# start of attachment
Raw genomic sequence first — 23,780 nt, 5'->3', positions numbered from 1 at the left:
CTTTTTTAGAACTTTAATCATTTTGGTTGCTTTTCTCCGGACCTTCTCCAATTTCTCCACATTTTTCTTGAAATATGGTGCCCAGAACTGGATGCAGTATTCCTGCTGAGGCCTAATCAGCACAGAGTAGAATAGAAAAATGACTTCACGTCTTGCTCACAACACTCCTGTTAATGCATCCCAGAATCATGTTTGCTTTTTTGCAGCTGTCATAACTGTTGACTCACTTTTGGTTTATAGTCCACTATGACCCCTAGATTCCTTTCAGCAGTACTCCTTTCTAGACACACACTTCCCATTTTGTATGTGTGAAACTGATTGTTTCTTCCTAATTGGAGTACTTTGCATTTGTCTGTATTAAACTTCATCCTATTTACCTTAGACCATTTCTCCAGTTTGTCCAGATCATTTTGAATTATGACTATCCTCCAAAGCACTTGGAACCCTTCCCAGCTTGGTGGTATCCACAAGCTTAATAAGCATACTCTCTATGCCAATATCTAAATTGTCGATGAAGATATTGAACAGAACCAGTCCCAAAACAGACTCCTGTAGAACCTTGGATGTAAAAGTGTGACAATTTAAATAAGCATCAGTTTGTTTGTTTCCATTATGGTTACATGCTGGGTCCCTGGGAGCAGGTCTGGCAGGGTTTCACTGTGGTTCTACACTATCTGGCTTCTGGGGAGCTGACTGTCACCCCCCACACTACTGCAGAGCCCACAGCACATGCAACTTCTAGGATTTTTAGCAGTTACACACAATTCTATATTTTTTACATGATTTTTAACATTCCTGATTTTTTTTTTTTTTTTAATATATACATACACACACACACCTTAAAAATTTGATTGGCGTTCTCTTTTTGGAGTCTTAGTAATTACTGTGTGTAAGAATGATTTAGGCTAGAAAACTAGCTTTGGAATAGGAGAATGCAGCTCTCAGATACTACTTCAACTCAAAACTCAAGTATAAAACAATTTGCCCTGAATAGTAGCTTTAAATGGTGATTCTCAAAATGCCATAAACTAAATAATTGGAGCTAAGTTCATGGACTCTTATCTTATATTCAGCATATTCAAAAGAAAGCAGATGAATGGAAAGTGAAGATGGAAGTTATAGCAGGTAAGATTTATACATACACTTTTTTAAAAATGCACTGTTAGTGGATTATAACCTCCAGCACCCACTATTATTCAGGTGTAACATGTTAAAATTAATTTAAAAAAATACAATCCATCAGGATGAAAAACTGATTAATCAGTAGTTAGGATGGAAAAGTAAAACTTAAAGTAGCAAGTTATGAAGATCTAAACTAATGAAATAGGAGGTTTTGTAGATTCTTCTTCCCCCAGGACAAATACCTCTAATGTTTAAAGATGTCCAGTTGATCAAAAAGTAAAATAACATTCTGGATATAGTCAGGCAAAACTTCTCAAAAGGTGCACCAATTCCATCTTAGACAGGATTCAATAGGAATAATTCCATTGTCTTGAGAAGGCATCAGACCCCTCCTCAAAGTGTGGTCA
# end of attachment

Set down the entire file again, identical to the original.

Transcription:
Raw genomic sequence first — 23,780 nt, 5'->3', positions numbered from 1 at the left:
CTTTTTTAGAACTTTAATCATTTTGGTTGCTTTTCTCCGGACCTTCTCCAATTTCTCCACATTTTTCTTGAAATATGGTGCCCAGAACTGGATGCAGTATTCCTGCTGAGGCCTAATCAGCACAGAGTAGAATAGAAAAATGACTTCACGTCTTGCTCACAACACTCCTGTTAATGCATCCCAGAATCATGTTTGCTTTTTTGCAGCTGTCATAACTGTTGACTCACTTTTGGTTTATAGTCCACTATGACCCCTAGATTCCTTTCAGCAGTACTCCTTTCTAGACACACACTTCCCATTTTGTATGTGTGAAACTGATTGTTTCTTCCTAATTGGAGTACTTTGCATTTGTCTGTATTAAACTTCATCCTATTTACCTTAGACCATTTCTCCAGTTTGTCCAGATCATTTTGAATTATGACTATCCTCCAAAGCACTTGGAACCCTTCCCAGCTTGGTGGTATCCACAAGCTTAATAAGCATACTCTCTATGCCAATATCTAAATTGTCGATGAAGATATTGAACAGAACCAGTCCCAAAACAGACTCCTGTAGAACCTTGGATGTAAAAGTGTGACAATTTAAATAAGCATCAGTTTGTTTGTTTCCATTATGGTTACATGCTGGGTCCCTGGGAGCAGGTCTGGCAGGGTTTCACTGTGGTTCTACACTATCTGGCTTCTGGGGAGCTGACTGTCACCCCCCACACTACTGCAGAGCCCACAGCACATGCAACTTCTAGGATTTTTAGCAGTTACACACAATTCTATATTTTTTACATGATTTTTAACATTCCTGATTTTTTTTTTTTTTTTAATATATACATACACACACACACCTTAAAAATTTGATTGGCGTTCTCTTTTTGGAGTCTTAGTAATTACTGTGTGTAAGAATGATTTAGGCTAGAAAACTAGCTTTGGAATAGGAGAATGCAGCTCTCAGATACTACTTCAACTCAAAACTCAAGTATAAAACAATTTGCCCTGAATAGTAGCTTTAAATGGTGATTCTCAAAATGCCATAAACTAAATAATTGGAGCTAAGTTCATGGACTCTTATCTTATATTCAGCATATTCAAAAGAAAGCAGATGAATGGAAAGTGAAGATGGAAGTTATAGCAGGTAAGATTTATACATACACTTTTTTAAAAATGCACTGTTAGTGGATTATAACCTCCAGCACCCACTATTATTCAGGTGTAACATGTTAAAATTAATTTAAAAAAATACAATCCATCAGGATGAAAAACTGATTAATCAGTAGTTAGGATGGAAAAGTAAAACTTAAAGTAGCAAGTTATGAAGATCTAAACTAATGAAATAGGAGGTTTTGTAGATTCTTCTTCCCCCAGGACAAATACCTCTAATGTTTAAAGATGTCCAGTTGATCAAAAAGTAAAATAACATTCTGGATATAGTCAGGCAAAACTTCTCAAAAGGTGCACCAATTCCATCTTAGACAGGATTCAATAGGAATAATTCCATTGTCTTGAGAAGGCATCAGACCCCTCCTCAAAGTGTGGTCA